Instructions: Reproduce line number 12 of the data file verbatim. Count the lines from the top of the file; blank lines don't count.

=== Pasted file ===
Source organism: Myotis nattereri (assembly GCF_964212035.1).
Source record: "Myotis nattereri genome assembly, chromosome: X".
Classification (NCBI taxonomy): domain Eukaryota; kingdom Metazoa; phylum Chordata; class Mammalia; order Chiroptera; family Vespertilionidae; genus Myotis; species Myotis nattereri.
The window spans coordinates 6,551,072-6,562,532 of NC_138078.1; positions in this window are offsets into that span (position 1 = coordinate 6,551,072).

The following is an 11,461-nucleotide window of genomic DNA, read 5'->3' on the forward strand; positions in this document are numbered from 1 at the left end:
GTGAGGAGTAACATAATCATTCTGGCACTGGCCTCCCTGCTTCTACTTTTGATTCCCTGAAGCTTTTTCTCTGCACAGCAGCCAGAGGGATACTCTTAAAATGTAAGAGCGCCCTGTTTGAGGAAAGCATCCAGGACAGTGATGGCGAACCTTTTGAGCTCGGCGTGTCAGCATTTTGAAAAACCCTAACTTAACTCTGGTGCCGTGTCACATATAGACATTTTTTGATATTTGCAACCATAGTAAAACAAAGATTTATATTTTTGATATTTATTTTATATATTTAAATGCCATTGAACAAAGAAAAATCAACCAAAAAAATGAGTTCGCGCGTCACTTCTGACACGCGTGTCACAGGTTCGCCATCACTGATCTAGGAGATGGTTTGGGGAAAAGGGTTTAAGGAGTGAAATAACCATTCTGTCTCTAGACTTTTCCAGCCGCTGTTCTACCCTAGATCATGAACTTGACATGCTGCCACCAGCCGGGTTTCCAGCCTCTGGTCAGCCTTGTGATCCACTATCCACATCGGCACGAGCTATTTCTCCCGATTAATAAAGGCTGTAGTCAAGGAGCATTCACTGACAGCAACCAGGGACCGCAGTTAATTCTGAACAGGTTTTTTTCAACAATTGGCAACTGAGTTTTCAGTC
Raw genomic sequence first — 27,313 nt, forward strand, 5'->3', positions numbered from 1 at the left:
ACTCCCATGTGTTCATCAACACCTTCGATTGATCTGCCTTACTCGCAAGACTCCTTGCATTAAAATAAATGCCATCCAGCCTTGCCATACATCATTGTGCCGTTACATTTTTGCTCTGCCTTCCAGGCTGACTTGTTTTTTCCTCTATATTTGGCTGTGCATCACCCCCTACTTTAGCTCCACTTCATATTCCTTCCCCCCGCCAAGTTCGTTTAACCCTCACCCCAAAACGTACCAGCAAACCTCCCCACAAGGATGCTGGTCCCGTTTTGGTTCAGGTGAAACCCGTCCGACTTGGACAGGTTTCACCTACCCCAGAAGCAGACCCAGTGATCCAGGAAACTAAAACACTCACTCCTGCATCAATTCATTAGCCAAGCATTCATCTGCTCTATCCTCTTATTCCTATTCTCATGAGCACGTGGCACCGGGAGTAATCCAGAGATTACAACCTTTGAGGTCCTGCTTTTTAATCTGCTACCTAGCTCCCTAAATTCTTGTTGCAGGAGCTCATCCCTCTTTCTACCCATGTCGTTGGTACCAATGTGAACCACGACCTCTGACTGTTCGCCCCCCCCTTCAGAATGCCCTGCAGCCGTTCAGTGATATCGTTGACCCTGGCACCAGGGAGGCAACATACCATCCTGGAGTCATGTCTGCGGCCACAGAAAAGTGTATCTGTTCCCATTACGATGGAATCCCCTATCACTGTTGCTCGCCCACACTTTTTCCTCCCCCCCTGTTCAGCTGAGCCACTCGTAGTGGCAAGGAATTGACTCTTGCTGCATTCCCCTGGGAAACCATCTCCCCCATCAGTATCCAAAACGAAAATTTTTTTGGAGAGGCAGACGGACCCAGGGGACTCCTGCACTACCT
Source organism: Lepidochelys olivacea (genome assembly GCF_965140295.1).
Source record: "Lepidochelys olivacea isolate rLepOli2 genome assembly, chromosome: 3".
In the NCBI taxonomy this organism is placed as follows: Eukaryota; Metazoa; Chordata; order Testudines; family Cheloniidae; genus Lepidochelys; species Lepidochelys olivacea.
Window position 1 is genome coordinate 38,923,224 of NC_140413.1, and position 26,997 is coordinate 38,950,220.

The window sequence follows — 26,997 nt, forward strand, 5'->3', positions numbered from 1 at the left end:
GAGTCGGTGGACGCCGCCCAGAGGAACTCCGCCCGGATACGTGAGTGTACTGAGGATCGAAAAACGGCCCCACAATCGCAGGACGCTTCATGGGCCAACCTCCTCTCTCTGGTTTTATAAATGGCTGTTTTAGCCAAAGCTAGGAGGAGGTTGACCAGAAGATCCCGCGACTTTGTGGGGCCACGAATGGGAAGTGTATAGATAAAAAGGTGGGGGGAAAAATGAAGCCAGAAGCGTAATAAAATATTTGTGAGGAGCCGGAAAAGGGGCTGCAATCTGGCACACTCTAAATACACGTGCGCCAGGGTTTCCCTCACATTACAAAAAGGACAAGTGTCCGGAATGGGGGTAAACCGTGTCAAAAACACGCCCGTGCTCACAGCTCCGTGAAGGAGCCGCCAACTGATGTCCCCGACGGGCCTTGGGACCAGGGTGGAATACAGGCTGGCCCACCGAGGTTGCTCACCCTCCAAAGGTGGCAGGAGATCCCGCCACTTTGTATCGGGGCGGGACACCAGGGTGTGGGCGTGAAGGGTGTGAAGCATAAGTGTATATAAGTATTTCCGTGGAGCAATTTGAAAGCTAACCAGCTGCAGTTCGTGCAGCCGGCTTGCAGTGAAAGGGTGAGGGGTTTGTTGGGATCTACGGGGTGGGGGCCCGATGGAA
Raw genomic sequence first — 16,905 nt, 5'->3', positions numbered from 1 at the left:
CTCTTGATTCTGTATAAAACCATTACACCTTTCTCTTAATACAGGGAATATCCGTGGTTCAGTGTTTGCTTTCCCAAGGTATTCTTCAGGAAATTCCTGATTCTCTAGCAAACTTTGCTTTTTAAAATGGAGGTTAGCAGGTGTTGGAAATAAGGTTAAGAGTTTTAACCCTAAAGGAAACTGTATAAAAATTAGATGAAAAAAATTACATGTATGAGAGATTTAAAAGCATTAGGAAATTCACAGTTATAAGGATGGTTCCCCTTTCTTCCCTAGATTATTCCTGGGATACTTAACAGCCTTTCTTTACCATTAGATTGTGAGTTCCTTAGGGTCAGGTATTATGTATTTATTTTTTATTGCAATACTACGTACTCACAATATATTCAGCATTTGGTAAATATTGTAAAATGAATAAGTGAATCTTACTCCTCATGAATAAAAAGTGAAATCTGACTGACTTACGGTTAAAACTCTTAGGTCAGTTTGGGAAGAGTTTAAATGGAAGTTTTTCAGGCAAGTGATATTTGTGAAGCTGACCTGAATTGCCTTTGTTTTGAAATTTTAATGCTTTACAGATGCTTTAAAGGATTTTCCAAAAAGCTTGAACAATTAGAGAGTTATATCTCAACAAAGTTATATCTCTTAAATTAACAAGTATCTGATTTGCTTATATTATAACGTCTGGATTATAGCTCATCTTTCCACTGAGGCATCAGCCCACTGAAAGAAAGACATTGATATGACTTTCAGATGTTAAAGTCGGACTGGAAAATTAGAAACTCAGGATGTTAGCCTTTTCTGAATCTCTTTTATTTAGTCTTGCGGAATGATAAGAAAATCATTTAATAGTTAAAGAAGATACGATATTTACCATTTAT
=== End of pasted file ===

Window position 1 is genome coordinate 38,923,224 of NC_140413.1, and position 26,997 is coordinate 38,950,220.